Developing the System
When designing the Minuteman, Spinal Simplicity faced several challenges related to its size and strength. The goal was to develop a fusion device that could be percutaneously placed in the interspinous space. The device would then deploy folded arms that would affix to the spinous processes on either side of that placement. The smallest Minuteman implant is 8 mm in diameter, so mechanism space is limited. The challenge was to design a mechanism and deployable arms that were strong enough to provide rigid fixation of the implant. The resulting design consisted of two opposing wings that deploy from a linearly traveling plunger inside the body of the implant (see Figure 3). This plunger is held in a neutral position, not affecting the wings until the surgeon deploys the them (see Figure 4). In this second state, the plunger holds the wings open, while the implant is tightened into its final position (see Figure 5).
In order for the device to be minimally invasive and to perform as desired, it was determined that the device must have deployable wings (extension plates) as well as some sort of an anti-backout feature, locking the implant in place to prevent accidental dislocation. Eventually, these criteria drove the design of the plunger so that a single feature could deploy both extension plates at the same time. However, in order for this design to work, it was essential that the plunger lock in place in an initial (predeployment) position and in a final (postdeployment) position. In addition, it was critical that the mechanism be easy to assemble while providing outward pressure on the ID of the device.
The original design called for a linear compression spring for each extension plate; however, the springs took up too much space and the design was not feasible for manufacturing. Another design considered integration of a finger cutout that pressed outward within the plunger, but machining into a tiny plunger required expensive manufacturing and the force was not consistent or reproducible. Preliminary designs used an O-ring seated in a circumferential groove on the plunger that mated with a set of grooves in the implant. This design was rejected, however, because of concerns about wear, debris generation, and failure of the O-ring itself due to wear caused by material mismatch of the elastomer and the metallic properties. Ultimately it was determined that the design required a component that could easily and consistently reproduce the needed 3-4 lb force.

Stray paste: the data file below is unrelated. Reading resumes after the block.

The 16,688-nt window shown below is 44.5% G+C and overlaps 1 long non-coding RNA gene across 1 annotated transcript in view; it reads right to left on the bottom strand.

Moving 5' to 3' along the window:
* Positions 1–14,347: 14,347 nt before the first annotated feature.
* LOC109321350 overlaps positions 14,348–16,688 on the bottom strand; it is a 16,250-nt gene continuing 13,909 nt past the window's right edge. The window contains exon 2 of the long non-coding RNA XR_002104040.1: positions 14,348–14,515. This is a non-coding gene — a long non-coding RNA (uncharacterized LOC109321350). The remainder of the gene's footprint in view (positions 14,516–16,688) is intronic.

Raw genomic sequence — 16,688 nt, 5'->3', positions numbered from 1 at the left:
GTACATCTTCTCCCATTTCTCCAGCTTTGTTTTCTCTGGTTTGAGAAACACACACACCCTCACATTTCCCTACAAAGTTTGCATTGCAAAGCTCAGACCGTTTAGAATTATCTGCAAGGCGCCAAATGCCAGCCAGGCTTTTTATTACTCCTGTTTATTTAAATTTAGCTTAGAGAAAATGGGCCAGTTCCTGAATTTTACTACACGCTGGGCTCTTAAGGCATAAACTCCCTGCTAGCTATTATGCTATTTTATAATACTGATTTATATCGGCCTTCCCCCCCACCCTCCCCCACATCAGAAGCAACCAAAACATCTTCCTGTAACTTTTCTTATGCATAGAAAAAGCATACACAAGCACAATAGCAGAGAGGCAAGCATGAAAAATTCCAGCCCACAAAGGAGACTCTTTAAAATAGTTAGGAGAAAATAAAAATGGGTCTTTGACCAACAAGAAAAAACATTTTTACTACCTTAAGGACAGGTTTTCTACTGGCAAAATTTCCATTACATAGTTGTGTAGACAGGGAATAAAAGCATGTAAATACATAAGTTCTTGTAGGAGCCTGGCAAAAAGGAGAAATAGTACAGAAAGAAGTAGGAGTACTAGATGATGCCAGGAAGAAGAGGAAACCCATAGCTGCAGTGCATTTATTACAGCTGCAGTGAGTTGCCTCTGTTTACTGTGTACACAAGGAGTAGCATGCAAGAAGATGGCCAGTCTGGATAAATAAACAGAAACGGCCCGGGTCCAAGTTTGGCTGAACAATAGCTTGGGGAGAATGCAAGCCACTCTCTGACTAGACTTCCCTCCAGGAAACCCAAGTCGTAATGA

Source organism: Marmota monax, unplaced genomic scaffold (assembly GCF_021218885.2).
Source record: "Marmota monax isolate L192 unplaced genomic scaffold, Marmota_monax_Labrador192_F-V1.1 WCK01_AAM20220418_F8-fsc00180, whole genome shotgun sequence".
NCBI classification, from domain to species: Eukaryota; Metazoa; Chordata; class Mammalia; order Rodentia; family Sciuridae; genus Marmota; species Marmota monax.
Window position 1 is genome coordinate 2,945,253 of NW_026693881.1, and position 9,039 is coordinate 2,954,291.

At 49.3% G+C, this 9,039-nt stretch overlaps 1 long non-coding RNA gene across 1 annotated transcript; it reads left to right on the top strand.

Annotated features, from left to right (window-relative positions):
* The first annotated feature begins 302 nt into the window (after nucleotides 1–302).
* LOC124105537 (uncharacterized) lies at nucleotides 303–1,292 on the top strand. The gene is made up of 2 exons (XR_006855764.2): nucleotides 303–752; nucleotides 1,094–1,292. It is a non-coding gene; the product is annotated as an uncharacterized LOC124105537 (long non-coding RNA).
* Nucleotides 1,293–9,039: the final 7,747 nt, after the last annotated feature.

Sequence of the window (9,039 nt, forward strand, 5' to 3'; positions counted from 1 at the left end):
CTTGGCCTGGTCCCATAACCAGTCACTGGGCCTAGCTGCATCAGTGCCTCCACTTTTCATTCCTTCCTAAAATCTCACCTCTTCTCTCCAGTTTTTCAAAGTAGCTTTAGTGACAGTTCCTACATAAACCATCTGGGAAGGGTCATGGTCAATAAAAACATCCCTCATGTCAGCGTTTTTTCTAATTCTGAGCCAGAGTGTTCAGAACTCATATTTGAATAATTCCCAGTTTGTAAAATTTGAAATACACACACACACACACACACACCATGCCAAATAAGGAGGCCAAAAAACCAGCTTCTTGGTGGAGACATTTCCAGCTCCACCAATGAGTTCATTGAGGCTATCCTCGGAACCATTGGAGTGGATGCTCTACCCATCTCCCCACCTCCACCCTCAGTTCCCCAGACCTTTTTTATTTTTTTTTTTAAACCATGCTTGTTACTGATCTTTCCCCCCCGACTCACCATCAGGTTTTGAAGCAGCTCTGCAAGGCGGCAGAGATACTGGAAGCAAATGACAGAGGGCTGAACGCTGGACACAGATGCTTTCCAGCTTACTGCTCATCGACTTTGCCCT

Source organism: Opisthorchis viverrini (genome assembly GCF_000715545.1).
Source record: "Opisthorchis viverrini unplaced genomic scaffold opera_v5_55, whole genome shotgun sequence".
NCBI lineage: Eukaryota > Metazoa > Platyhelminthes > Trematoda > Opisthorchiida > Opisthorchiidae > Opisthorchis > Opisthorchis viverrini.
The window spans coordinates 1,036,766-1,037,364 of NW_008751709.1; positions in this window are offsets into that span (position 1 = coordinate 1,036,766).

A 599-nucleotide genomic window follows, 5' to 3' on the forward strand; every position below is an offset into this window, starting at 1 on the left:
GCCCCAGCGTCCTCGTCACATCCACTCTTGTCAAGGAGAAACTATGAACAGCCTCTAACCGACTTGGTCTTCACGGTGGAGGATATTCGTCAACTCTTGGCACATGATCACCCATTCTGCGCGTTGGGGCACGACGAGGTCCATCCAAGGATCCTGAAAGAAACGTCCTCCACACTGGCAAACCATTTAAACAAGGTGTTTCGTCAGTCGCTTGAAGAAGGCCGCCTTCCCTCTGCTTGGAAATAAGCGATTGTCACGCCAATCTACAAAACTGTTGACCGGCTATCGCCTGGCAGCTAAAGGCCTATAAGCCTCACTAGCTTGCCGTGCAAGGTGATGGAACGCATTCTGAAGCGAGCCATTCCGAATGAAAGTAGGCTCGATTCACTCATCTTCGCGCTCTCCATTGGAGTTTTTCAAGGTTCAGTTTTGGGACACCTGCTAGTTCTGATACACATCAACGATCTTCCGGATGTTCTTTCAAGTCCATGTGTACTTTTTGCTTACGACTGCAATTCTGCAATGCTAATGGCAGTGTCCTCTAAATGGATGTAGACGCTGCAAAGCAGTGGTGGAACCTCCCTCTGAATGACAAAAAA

The Bal Spring, a tiny mechanical component designed and manufactured by California-based Bal Seal Engineering, was critical for providing this functionality. As a locking fastener, the spring offers game-changing technology for ISP devices. It can lock any two pieces together during surgery using minimal force, eliminating the need for other surgical tooling, and freeing up the surgeon's hands to conduct the surgery in a more efficient manner. For the Minuteman, the Bal Spring technology enabled the plunger to lock in place, while allowing precise control of the 3-4 lb force when deploying the extension plates to lock and unlock the plunger within the implant ID. The spring also prevented movement of the plunger within the implant ID. The Bal Spring met the small profile design (OD of 4 mm or less) requirements to fit within all implant sizes.
The Bal Spring is attached to the plunger, which is assembled into the ID of the Minuteman device. When the implant is assembled during manufacture (prior to sterile packaging), the plunger assembly is inserted into the ID of the implant until it engages a groove where the Bal Spring is housed. The spring holds the plunger in place to ensure that it does not move prior to implantation during surgical insertion of the device. Once the implant is in position, the surgeon uses the company's insertion instrument to advance the plunger forward. This inserter is designed to overcome the 3-4 lb force of the spring, allowing the plunger to advance within the ID of the device, thus deploying the extension plates. Once the extension plates are deployed, the surgeon can then start tightening the implant so that the spikes of the extension plates engage with the superior and inferior spinous process.